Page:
What Went Wrong

You should read the diary of our fictional beginner’s disappointing introduction to astronomy before coming here. Unfortunately, his experience is quite common. I would say I speak to more people who tried and abandoned Astronomy, with an experience such as this, than those who started well and developed a keen interest.

Here is a quick commentary on what went wrong, with pointers to more in-depth articles and advice.

Our friend’s expectations worked against him. Astronomy is fun, exciting, and interesting, but it’s not easy. Developing the necessary skills takes time, and equipment we can afford will not show images like you’ve seen in magazine photos.
Our beginner made some common mistakes, like getting astronomy advice and buying a telescope from a department store. But he also did the smartest thing he could have done, by making contact with a local Astronomy club.
There are many types of telescopes and mounts, each with their strengths and weaknesses. Our friend bought a very standard “department store telescope” configuration without really understanding what his options were or even what all the parts were for. He also didn’t fully understand the operation of his scope’s finder.
Even the equipment he chose could have served him better. Setting up in the dark, a common error, made things harder than necessary. He could have set up the scope, and aligned the “sight” in daylight.
Our friend would benefit from a basic understanding of the sky, which doesn’t even require a telescope. Visiting an astronomy club, or reading a good introductory book before starting, would have helped explain some of the puzzles he encountered.
He has demonstrated what is probably the most common misunderstanding shared by beginners: magnification, which is often the basis of absurd advertising claims by unethical telescope manufacturers. Most beginners don’t realize they need far less magnification than they think.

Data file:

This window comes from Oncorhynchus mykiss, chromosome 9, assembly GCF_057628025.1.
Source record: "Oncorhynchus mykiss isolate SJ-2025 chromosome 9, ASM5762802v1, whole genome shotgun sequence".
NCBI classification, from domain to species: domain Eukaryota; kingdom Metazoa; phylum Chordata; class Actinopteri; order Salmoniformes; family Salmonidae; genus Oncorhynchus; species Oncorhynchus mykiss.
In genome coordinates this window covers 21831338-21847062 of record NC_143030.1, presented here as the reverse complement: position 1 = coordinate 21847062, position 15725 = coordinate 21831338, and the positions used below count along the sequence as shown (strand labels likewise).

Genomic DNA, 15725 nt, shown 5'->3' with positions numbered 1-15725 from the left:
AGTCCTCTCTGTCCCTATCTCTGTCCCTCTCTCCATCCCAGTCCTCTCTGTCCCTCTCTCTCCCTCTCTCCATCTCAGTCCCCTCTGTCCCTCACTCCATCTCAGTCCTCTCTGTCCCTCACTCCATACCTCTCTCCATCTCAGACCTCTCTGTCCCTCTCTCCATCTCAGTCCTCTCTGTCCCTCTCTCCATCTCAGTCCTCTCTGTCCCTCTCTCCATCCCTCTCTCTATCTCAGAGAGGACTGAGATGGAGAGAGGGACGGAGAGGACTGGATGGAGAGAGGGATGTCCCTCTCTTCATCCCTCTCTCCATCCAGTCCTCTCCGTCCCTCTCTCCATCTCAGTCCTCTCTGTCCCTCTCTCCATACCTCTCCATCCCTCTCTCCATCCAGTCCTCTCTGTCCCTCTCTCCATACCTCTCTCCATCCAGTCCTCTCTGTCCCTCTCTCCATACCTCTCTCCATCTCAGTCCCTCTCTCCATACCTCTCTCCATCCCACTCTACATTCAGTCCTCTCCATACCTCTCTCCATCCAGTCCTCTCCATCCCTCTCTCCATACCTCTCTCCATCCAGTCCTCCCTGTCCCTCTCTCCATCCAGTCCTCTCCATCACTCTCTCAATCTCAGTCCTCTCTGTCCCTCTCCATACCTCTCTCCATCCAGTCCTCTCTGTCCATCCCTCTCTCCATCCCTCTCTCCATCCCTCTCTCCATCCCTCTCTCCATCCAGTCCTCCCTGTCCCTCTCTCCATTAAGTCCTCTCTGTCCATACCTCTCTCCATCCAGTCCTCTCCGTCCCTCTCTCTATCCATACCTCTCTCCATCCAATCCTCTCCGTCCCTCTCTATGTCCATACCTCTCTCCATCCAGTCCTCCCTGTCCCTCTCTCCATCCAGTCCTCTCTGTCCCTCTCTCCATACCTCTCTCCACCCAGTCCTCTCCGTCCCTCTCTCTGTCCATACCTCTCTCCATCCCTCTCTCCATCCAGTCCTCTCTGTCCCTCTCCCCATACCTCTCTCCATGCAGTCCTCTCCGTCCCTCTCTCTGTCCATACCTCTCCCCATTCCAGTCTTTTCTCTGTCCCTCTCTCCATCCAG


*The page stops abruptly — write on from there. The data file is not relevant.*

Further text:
Location (not written yet)
There is nothing wrong with observing from your yard in the city, but our friend probably doesn’t realize the importance of dark skies. Much of the difference he experienced at the star party and cottage he visited was a result of darker skies, not better equipment.
Our beginner started with some good, easy objects, but then quickly jumped to things that are challenging even for experienced observers. It’s no surprise he couldn’t find them. Focusing on relatively easy targets and then building up the difficulty as he gained experience would have been more satisfying.
Speaking of finding things, it’s challenging as soon as you move beyond the moon and the two or three brightest planets. For some amateur astronomers, finding things is a large part of the fun, as it’s a skill that requires development and practice. It’s certainly much more than just “pointing your telescope where the map says”.
Our friend’s observing buddy told him “aperture is everything”. While it’s certainly true that aperture is important, it is not “everything” and when our friend sank more money into a much larger telescope, he probably did so before he was ready. Apparently it wasn’t the magic he hoped it would be.
Accessories are as important as the telescope, and there are things our amateur could have purchased that would have made his experience better. But his expectation that a “light pollution filter” would be a magic solution to his problem of finding galaxies was incorrect, and lead to disappointment.
The for-sale ad mentioned a “camera adaptor” so it would seem that, at some point, he tried astrophotography as a way to bring out the colours and details he was missing in his visual observations. This was probably a mistake for a beginner, as astrophotography is difficult, requiring another set of skills that take time and patience to develop.

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